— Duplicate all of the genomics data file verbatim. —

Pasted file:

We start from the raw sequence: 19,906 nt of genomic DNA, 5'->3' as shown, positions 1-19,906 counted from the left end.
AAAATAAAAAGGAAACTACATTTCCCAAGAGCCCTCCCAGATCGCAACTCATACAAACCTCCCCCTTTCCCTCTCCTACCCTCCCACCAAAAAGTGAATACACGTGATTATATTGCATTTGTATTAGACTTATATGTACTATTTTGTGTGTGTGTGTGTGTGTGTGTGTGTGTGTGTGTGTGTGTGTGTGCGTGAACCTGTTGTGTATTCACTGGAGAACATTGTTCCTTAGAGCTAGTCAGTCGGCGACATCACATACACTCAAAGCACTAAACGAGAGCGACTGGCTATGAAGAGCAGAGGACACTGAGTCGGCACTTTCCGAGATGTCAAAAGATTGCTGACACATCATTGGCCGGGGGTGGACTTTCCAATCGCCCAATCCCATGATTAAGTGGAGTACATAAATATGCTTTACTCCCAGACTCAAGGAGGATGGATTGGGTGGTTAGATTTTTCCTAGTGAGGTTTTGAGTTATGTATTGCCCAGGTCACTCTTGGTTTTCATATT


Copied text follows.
We start from the raw sequence: 19,906 nt of genomic DNA, 5'->3' as shown, positions 1-19,906 counted from the left end.
AAAATAAAAAGGAAACTACATTTCCCAAGAGCCCTCCCAGATCGCAACTCATACAAACCTCCCCCTTTCCCTCTCCTACCCTCCCACCAAAAAGTGAATACACGTGATTATATTGCATTTGTATTAGACTTATATGTACTATTTTGTGTGTGTGTGTGTGTGTGTGTGTGTGTGTGTGTGTGTGTGTGTGCGTGAACCTGTTGTGTATTCACTGGAGAACATTGTTCCTTAGAGCTAGTCAGTCGGCGACATCACATACACTCAAAGCACTAAACGAGAGCGACTGGCTATGAAGAGCAGAGGACACTGAGTCGGCACTTTCCGAGATGTCAAAAGATTGCTGACACATCATTGGCCGGGGGTGGACTTTCCAATCGCCCAATCCCATGATTAAGTGGAGTACATAAATATGCTTTACTCCCAGACTCAAGGAGGATGGATTGGGTGGTTAGATTTTTCCTAGTGAGGTTTTGAGTTATGTATTGCCCAGGTCACTCTTGGTTTTCATATT